Age-friendly Community and the Decade of Healthy Ageing
Active Ageing Programme 2018 – 2020
With funding support from the Hong Kong Jockey Club Charities Trust, the Institute organized three batch of the Active Ageing Programme (AAP Programme) from 2018 to 2021 in three districts of Hong Kong, containing North District, Sai Kung District and Kwai Tsing District. The AAP 2020 was a multicomponent health program set out to encourage older people develop a healthy lifestyle and hence maintain their functionality for active and healthy ageing. Throughout the AAP, older people not only gained knowledge on healthy ageing, but also transferred their learnt knowledge to the community through co-production approach.
In the first two phase of the AAP, a group of older people were recruited to be health ambassadors and equipped them with the ability of self-health management and age-friendly city concept. A series of training sessions were delivered by the certified physical trainer and dietitian to equip older participants with the knowledge and skills on proper exercise (e.g. muscle training, aerobic and stretching exercises), nutrition and dietary. Under the instruction of physical trainer, they also conducted on-site audit on fitness facilities in parks of the district and learn how to use the fitness facilities properly under the instruction of physical trainer.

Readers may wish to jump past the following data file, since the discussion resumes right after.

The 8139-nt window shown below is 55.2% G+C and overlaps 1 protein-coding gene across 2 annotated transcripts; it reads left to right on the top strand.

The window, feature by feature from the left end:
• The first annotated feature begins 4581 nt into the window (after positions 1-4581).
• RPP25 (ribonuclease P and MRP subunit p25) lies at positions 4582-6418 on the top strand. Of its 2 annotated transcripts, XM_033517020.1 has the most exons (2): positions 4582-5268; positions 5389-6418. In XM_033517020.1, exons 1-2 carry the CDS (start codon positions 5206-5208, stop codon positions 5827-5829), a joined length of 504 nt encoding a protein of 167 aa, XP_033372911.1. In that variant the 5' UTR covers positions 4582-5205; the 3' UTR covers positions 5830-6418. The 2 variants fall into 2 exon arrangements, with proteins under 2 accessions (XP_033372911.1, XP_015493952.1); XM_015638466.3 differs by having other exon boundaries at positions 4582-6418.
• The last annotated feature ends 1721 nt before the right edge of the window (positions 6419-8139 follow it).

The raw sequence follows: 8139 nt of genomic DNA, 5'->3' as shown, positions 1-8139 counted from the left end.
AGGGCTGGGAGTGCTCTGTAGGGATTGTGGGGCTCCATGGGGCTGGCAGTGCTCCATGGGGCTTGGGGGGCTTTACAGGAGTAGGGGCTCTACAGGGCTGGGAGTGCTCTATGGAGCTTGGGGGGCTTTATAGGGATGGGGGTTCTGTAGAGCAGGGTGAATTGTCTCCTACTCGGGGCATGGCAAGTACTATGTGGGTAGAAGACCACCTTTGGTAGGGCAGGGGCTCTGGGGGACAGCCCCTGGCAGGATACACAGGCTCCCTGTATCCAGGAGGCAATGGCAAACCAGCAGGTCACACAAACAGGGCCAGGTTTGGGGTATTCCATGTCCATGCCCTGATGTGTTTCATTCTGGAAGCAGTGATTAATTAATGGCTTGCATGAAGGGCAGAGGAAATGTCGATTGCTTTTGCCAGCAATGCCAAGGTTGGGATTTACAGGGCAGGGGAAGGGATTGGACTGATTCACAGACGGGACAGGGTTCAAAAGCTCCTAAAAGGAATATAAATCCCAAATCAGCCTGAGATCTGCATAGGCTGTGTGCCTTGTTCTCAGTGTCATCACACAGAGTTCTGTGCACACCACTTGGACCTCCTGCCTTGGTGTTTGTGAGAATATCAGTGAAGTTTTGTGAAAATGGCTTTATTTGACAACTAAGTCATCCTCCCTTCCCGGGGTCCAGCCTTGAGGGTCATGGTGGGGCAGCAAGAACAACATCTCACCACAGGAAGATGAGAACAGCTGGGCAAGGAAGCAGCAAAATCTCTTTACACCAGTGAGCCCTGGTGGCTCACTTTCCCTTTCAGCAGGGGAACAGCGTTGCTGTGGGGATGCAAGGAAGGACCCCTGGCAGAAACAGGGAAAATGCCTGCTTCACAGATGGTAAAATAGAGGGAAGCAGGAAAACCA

In the final phase of the AAP, the trained older adults were facilitated to provide support on promoting the message of age-friendly city and healthy ageing to the community. Under the guidance of dietitian, they designed different nutritious menus for elderly people and produce Healthy Diet Booklets for distribution to elderly service centers in the district. They were encouraged to take part in the production of a series of online videos on physical fitness exercise and healthy diets to encourage older people form a habit of regular exercising and eating healthy in the daily life. Those online videos were disseminated via online platforms and social media during the COVID-19 pandemic, when social distancing measures restricted older people’s involvement in social activities and reduced their mobility contributing to frailty. It enabled older people and carers to do exercises and cook healthy food by themselves at home, and thereby remain healthy ageing during the pandemic.